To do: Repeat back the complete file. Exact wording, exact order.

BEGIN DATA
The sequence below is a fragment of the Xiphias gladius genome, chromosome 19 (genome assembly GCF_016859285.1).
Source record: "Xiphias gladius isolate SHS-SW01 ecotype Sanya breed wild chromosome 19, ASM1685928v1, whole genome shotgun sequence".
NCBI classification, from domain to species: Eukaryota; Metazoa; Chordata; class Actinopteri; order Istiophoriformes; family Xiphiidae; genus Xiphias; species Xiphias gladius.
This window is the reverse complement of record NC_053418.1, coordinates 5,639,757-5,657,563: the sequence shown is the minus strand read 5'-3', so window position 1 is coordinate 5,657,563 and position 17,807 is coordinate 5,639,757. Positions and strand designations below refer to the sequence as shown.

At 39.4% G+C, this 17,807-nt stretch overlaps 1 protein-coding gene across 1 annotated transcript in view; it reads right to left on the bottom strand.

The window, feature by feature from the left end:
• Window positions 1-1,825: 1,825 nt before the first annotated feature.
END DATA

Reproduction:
The sequence below is a fragment of the Xiphias gladius genome, chromosome 19 (genome assembly GCF_016859285.1).
Source record: "Xiphias gladius isolate SHS-SW01 ecotype Sanya breed wild chromosome 19, ASM1685928v1, whole genome shotgun sequence".
NCBI classification, from domain to species: Eukaryota; Metazoa; Chordata; class Actinopteri; order Istiophoriformes; family Xiphiidae; genus Xiphias; species Xiphias gladius.
This window is the reverse complement of record NC_053418.1, coordinates 5,639,757-5,657,563: the sequence shown is the minus strand read 5'-3', so window position 1 is coordinate 5,657,563 and position 17,807 is coordinate 5,639,757. Positions and strand designations below refer to the sequence as shown.

At 39.4% G+C, this 17,807-nt stretch overlaps 1 protein-coding gene across 1 annotated transcript in view; it reads right to left on the bottom strand.

The window, feature by feature from the left end:
• Window positions 1-1,825: 1,825 nt before the first annotated feature.